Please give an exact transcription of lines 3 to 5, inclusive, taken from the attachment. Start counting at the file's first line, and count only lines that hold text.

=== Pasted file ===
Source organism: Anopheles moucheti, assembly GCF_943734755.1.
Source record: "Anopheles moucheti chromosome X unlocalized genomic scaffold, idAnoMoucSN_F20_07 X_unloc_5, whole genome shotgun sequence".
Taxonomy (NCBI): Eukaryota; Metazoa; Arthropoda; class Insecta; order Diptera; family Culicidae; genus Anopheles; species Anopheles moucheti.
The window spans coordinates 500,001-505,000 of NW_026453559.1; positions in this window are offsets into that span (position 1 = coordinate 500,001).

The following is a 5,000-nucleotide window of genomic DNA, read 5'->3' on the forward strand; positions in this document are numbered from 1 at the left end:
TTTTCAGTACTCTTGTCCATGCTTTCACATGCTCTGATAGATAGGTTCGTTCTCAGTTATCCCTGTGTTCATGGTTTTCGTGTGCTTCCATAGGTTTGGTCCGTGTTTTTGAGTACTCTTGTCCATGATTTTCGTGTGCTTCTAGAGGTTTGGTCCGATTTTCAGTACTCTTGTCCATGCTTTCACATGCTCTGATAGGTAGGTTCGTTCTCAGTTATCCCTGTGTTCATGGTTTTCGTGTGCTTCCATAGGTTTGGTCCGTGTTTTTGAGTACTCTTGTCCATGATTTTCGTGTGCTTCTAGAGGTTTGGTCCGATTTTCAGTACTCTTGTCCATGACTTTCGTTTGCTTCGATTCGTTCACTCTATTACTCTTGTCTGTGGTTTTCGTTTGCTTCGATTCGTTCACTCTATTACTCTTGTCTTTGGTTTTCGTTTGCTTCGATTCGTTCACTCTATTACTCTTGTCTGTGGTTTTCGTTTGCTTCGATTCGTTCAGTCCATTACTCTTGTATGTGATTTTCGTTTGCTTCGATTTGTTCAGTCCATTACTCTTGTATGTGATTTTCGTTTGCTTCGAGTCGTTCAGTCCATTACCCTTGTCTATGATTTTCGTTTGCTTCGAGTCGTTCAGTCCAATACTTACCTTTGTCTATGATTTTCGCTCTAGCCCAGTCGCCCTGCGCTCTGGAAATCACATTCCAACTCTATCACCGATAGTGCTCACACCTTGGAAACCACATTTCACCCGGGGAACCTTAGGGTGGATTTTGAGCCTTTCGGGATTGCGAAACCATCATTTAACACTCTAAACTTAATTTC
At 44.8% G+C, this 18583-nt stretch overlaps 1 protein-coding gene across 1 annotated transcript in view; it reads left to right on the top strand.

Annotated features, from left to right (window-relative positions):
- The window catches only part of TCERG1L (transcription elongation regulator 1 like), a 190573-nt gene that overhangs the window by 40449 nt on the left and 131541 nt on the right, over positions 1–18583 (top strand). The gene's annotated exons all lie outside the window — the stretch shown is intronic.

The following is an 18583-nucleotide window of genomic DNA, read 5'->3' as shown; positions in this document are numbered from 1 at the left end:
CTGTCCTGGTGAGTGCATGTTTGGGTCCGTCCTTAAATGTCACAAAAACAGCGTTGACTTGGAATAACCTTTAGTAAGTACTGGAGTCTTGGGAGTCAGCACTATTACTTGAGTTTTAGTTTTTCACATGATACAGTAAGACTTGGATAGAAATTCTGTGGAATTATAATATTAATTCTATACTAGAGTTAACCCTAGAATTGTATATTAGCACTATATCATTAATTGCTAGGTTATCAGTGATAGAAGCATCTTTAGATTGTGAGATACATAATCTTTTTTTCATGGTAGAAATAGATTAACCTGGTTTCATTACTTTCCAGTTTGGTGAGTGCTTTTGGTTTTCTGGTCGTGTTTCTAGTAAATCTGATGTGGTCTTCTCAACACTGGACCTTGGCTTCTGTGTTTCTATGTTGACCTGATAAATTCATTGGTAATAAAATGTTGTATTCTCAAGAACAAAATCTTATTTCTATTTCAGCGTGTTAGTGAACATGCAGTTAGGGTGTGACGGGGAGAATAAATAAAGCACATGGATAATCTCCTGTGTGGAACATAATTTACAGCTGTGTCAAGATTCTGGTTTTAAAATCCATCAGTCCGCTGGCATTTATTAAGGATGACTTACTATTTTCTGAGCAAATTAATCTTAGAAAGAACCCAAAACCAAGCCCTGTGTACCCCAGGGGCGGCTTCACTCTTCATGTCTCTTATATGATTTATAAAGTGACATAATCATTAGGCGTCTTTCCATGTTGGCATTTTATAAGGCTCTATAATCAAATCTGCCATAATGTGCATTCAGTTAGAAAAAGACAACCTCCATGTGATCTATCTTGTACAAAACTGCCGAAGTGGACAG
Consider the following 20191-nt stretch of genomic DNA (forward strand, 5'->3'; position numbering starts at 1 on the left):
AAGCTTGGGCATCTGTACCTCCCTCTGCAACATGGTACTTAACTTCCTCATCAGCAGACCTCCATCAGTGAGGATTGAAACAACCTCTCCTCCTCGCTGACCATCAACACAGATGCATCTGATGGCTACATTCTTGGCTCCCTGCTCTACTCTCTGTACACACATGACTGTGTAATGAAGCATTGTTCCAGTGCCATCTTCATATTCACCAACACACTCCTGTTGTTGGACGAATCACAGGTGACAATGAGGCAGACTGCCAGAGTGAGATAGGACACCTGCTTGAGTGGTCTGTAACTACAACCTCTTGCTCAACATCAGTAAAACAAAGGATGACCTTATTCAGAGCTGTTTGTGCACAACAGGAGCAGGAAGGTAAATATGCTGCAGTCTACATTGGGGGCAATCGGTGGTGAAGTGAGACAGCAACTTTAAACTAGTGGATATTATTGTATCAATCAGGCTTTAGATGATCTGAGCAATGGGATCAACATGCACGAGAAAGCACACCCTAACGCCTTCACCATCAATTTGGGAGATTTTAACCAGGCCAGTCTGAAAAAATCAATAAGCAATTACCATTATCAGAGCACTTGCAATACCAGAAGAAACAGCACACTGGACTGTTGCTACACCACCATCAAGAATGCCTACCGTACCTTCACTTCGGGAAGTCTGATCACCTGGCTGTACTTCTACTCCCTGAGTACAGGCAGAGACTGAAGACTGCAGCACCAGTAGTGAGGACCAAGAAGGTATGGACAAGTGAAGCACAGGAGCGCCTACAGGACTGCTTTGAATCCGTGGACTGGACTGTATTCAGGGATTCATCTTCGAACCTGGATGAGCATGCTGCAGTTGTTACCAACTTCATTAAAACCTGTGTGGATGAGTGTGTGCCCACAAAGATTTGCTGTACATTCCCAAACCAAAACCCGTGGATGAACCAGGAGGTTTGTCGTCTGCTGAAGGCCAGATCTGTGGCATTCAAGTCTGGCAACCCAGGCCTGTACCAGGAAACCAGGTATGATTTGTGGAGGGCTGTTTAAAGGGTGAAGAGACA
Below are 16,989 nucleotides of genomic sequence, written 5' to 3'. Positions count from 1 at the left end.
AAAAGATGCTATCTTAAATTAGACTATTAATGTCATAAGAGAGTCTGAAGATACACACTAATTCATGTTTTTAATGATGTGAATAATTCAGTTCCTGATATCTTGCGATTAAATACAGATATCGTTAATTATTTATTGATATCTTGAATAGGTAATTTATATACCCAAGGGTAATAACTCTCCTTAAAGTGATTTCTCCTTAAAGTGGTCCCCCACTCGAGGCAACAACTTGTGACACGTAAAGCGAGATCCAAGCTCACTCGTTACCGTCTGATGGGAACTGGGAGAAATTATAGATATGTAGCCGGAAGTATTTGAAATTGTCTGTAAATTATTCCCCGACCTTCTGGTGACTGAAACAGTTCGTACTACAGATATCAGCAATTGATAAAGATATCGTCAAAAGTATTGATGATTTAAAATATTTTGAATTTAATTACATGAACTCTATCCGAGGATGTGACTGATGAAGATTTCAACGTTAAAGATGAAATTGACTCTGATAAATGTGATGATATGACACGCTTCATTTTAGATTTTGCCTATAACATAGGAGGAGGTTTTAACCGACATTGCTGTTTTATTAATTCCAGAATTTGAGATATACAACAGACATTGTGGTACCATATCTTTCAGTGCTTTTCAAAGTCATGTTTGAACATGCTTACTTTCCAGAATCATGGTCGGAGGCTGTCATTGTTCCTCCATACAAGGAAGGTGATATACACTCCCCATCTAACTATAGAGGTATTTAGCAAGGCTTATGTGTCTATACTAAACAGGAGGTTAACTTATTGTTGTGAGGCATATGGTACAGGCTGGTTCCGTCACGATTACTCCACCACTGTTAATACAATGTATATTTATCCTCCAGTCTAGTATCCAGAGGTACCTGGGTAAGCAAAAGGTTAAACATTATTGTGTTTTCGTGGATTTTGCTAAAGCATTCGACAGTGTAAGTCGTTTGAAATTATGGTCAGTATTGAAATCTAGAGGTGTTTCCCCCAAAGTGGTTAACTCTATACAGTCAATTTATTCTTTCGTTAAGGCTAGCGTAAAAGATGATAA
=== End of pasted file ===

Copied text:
Taxonomy (NCBI): Eukaryota; Metazoa; Arthropoda; class Insecta; order Diptera; family Culicidae; genus Anopheles; species Anopheles moucheti.
The window spans coordinates 500,001-505,000 of NW_026453559.1; positions in this window are offsets into that span (position 1 = coordinate 500,001).

The following is a 5,000-nucleotide window of genomic DNA, read 5'->3' on the forward strand; positions in this document are numbered from 1 at the left end: